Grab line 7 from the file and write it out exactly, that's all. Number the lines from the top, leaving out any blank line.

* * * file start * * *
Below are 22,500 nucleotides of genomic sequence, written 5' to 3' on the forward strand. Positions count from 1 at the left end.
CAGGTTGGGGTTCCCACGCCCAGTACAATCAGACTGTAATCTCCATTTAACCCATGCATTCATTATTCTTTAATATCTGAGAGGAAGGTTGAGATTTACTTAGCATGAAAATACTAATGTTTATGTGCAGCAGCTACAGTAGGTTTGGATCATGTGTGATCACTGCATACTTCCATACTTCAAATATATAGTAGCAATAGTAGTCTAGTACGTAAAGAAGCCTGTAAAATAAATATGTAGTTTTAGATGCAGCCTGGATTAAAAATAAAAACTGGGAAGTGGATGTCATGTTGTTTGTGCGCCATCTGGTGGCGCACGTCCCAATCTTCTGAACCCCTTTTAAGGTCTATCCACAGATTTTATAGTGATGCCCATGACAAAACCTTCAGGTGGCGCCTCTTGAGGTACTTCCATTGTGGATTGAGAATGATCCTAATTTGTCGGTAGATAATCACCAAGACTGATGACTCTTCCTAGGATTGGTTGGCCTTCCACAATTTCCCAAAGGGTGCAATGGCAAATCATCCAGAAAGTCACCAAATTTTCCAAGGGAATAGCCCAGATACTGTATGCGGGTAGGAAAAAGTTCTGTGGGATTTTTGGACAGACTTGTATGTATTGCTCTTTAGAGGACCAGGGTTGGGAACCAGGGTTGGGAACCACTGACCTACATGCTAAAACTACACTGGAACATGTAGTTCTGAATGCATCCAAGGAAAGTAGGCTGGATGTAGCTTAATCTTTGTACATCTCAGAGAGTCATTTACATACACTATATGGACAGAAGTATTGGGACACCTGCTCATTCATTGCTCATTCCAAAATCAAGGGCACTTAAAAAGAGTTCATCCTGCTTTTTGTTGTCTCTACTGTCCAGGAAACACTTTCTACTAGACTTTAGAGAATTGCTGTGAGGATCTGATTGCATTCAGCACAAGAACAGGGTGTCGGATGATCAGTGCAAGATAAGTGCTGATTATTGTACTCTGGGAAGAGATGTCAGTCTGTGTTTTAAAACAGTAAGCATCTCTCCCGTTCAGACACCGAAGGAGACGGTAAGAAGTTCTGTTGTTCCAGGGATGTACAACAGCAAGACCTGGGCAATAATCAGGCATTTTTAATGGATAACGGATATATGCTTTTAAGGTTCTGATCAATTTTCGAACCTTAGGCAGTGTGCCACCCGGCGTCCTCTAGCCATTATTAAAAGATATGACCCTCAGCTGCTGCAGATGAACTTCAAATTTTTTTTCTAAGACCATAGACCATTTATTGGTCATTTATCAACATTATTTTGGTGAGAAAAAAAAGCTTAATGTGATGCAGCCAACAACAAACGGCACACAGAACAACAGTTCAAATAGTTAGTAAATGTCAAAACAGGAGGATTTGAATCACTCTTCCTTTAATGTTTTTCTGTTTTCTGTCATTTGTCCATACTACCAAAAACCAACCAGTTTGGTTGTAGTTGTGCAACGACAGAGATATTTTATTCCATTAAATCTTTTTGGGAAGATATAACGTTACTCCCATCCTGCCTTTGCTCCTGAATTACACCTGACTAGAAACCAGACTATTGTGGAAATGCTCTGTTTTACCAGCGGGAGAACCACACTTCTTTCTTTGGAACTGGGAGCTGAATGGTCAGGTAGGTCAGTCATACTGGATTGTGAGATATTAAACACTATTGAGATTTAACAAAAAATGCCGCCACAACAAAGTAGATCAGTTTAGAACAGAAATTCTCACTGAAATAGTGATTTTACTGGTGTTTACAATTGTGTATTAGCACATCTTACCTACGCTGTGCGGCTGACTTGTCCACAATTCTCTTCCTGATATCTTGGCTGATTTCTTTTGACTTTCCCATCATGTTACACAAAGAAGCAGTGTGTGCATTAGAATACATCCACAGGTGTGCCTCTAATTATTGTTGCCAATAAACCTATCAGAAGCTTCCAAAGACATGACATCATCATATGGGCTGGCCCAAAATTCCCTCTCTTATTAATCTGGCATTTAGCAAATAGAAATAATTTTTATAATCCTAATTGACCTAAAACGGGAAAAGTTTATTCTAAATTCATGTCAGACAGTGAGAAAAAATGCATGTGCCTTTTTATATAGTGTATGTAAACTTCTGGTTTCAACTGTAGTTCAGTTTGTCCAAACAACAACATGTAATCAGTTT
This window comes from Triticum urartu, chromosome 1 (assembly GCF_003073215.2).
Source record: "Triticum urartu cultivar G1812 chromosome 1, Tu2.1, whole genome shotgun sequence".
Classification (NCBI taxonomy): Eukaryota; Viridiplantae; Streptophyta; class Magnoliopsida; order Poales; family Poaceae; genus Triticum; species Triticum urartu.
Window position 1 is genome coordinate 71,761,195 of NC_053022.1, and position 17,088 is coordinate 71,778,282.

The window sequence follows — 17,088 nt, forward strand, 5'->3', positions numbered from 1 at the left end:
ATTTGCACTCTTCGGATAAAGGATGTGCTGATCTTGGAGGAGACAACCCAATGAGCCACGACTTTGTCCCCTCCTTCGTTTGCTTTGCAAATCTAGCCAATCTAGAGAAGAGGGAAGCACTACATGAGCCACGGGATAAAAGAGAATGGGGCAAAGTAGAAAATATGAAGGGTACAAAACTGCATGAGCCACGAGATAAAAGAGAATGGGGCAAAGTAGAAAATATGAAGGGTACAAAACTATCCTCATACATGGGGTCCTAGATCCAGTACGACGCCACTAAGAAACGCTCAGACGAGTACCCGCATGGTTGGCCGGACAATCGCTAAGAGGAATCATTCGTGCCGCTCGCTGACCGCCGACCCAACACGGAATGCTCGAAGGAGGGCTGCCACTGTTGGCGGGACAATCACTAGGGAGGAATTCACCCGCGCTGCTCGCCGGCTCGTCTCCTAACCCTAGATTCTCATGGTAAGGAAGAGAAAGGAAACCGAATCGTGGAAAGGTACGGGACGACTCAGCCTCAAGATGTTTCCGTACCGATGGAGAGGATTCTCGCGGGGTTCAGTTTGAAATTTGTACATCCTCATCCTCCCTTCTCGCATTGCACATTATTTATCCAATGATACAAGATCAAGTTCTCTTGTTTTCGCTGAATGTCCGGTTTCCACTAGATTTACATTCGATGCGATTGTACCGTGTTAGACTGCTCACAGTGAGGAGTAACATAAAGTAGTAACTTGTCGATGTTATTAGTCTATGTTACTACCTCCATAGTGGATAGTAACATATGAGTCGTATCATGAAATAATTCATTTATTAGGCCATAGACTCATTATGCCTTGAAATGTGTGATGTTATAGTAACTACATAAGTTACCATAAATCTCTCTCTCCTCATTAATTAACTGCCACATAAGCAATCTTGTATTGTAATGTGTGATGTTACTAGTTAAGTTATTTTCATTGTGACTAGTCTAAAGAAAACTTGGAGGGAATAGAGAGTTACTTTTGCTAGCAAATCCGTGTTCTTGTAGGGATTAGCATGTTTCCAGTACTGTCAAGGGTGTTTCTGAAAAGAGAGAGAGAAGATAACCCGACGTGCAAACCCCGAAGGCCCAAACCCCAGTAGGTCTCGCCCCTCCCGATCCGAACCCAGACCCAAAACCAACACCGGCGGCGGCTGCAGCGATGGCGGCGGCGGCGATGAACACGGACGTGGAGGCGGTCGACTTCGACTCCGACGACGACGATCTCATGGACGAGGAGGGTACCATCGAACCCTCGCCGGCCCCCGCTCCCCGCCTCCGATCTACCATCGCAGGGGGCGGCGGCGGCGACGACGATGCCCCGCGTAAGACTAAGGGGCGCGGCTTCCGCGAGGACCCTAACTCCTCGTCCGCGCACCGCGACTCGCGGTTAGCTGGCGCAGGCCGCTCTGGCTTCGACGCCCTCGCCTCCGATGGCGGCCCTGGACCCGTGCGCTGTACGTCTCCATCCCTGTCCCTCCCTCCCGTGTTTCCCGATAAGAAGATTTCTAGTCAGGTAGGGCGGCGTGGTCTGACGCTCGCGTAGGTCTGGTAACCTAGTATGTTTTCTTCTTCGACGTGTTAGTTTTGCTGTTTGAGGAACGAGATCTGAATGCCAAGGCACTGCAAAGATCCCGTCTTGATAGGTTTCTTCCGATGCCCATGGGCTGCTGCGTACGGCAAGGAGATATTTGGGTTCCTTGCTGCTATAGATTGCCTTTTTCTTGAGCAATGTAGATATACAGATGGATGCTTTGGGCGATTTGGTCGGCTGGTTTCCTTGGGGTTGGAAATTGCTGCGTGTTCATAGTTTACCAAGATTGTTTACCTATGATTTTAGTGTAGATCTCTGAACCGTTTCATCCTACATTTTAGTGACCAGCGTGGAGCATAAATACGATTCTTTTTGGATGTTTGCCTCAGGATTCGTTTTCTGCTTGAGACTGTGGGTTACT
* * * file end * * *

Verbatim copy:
The window sequence follows — 17,088 nt, forward strand, 5'->3', positions numbered from 1 at the left end: